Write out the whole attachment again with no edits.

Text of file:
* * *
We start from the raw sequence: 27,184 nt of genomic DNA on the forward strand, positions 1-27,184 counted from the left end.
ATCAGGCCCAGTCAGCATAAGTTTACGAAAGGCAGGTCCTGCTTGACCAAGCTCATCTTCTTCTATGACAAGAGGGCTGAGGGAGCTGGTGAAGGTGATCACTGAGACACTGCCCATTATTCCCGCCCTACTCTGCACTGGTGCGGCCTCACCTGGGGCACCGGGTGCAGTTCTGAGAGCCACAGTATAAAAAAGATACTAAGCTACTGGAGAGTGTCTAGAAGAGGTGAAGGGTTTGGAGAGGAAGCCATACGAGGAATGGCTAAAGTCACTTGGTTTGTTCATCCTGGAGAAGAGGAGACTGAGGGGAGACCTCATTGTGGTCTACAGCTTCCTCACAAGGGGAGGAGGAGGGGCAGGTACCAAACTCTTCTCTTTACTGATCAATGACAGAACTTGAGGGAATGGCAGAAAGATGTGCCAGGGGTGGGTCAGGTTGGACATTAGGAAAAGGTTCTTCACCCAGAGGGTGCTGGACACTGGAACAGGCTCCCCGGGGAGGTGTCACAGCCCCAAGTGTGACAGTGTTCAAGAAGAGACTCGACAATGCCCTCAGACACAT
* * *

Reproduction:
We start from the raw sequence: 27,184 nt of genomic DNA on the forward strand, positions 1-27,184 counted from the left end.
ATCAGGCCCAGTCAGCATAAGTTTACGAAAGGCAGGTCCTGCTTGACCAAGCTCATCTTCTTCTATGACAAGAGGGCTGAGGGAGCTGGTGAAGGTGATCACTGAGACACTGCCCATTATTCCCGCCCTACTCTGCACTGGTGCGGCCTCACCTGGGGCACCGGGTGCAGTTCTGAGAGCCACAGTATAAAAAAGATACTAAGCTACTGGAGAGTGTCTAGAAGAGGTGAAGGGTTTGGAGAGGAAGCCATACGAGGAATGGCTAAAGTCACTTGGTTTGTTCATCCTGGAGAAGAGGAGACTGAGGGGAGACCTCATTGTGGTCTACAGCTTCCTCACAAGGGGAGGAGGAGGGGCAGGTACCAAACTCTTCTCTTTACTGATCAATGACAGAACTTGAGGGAATGGCAGAAAGATGTGCCAGGGGTGGGTCAGGTTGGACATTAGGAAAAGGTTCTTCACCCAGAGGGTGCTGGACACTGGAACAGGCTCCCCGGGGAGGTGTCACAGCCCCAAGTGTGACAGTGTTCAAGAAGAGACTCGACAATGCCCTCAGACACAT